5. above was the Hotel Casablanca. While I am very used to staying in cheap places, but this was not cheap and the room was very small on top of it. The only good thing about the hotel was a parking garage that was included in the room price, but the attendant tried to get more money when I left the next morning.
Two pieces of good news. One is that I have had my GPS replaced in Casablanca. The second is that I am very proud of my son Jerry who just finished his doctorate, something I never did.
I am in Marrakech now and will leave tomorrow for the coast; then on to Mauritania.

12 September 2013

12 September 2013 Southern Europe

I got the rivets replaced on my panniers and even had to have a lower support made because it had fallen off. The shoddy workmanship in Germany even caused me to lose this. I was lucky to find a shop who could create it.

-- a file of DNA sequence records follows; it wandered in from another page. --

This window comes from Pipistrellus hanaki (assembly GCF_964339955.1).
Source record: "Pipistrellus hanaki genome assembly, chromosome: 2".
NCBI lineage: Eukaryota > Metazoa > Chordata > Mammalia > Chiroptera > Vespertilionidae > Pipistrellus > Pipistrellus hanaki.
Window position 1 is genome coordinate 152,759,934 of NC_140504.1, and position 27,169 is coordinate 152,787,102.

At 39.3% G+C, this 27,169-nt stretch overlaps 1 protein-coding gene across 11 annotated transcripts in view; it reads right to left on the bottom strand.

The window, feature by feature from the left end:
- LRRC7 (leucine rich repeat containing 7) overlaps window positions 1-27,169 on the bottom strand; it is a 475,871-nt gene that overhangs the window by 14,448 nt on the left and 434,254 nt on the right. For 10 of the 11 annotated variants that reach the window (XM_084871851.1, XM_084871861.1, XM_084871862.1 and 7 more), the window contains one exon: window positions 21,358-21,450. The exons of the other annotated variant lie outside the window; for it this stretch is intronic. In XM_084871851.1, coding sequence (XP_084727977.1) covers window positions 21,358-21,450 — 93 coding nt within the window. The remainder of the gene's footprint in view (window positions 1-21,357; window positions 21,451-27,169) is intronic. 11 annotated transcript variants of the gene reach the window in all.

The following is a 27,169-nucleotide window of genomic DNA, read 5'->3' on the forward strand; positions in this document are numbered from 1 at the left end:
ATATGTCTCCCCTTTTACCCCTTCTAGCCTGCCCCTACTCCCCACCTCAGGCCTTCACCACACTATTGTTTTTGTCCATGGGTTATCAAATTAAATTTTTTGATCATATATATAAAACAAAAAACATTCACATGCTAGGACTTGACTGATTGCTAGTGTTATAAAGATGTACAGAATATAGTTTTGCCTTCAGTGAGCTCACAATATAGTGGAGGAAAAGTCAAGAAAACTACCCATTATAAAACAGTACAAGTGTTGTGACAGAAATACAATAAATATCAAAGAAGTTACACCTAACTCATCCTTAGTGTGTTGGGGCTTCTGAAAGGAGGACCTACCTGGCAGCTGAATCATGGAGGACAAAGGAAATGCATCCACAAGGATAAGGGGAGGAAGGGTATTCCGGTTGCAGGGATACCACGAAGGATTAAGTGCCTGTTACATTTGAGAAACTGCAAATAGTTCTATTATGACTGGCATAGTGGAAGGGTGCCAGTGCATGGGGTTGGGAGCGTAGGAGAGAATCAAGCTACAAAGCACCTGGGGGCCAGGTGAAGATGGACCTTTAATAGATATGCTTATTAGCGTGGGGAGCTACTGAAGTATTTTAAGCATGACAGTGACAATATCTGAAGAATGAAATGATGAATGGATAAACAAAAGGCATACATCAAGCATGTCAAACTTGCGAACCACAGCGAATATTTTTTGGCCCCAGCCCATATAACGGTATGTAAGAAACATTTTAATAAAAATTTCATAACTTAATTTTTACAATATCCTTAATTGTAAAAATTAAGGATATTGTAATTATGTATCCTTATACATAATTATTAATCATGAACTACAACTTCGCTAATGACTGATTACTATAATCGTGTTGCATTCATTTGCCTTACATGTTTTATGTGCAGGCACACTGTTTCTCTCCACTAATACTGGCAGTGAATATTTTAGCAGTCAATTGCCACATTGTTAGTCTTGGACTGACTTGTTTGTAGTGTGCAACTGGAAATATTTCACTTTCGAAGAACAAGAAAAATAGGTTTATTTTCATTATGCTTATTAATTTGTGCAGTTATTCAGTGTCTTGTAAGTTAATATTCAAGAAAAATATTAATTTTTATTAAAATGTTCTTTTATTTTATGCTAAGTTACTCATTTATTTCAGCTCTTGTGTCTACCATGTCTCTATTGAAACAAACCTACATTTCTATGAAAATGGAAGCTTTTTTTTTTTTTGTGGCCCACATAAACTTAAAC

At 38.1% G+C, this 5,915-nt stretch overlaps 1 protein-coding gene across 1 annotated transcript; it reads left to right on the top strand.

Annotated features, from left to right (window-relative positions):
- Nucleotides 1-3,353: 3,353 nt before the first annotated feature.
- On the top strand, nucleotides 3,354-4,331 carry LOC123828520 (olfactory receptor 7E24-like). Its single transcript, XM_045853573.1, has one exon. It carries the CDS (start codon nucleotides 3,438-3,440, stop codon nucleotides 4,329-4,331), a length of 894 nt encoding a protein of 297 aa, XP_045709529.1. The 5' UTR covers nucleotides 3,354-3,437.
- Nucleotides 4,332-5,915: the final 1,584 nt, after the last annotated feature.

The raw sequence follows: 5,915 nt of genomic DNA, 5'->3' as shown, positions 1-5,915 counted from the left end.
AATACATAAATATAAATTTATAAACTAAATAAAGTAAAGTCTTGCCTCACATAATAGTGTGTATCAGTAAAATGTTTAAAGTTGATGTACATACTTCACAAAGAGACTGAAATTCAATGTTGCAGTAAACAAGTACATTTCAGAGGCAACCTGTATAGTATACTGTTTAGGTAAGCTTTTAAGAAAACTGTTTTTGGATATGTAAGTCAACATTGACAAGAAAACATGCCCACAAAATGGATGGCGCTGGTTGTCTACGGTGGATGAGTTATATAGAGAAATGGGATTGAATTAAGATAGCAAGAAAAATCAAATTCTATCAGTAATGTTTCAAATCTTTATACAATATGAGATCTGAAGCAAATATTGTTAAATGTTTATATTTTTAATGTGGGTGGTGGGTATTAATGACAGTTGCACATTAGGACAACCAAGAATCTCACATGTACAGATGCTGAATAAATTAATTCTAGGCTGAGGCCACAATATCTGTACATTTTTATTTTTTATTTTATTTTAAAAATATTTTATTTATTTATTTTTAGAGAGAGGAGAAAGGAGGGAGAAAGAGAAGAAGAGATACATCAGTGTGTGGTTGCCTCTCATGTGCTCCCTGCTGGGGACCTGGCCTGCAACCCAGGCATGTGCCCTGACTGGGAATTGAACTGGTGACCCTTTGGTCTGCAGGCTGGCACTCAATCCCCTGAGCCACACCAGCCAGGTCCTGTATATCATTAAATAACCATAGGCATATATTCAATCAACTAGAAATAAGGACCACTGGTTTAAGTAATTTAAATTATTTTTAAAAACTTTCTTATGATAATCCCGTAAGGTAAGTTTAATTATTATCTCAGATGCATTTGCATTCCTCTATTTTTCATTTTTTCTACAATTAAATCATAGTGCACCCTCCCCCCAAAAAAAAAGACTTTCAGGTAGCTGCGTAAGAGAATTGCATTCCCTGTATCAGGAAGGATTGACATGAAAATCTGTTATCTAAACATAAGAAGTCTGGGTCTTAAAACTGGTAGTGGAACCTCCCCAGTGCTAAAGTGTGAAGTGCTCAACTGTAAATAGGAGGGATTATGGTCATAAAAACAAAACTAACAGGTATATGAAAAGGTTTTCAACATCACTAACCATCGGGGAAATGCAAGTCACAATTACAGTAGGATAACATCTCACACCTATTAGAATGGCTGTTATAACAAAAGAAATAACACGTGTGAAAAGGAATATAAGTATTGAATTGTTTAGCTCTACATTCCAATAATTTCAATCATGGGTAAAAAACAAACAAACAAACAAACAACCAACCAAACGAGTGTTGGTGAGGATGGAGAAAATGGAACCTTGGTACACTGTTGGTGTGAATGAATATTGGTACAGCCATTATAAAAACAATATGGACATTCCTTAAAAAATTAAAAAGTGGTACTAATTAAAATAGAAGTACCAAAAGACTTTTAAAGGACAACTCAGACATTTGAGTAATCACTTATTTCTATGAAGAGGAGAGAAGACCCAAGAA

I got to a campground outside of Venice where I met Nigel and Wendy from the UK. They were on a Suzuki Intruder, a metric cruiser. I saw Venice (not as smelly as I had assumed) with them and then rode with Nige up to Liechtenstein. I have now named my motorbike, Wendy, in honor of Nigel's wife. 
On the way north from Venice, I had sung the praises of going via the Stelvio Pass, something I am told that every European rider must do. Sorry Nigel, it was not pleasant on his cruiser and I did not really care for very tight, very steep uphill, 180-degree switchbacks with long straights in between. I usually love twisty mountain roads, but those turns were too tight and the descent almost killed me. I much preferred the roads in Romania.
I posted the following on Couchsurfing: 
Engine Braking CAN be Useful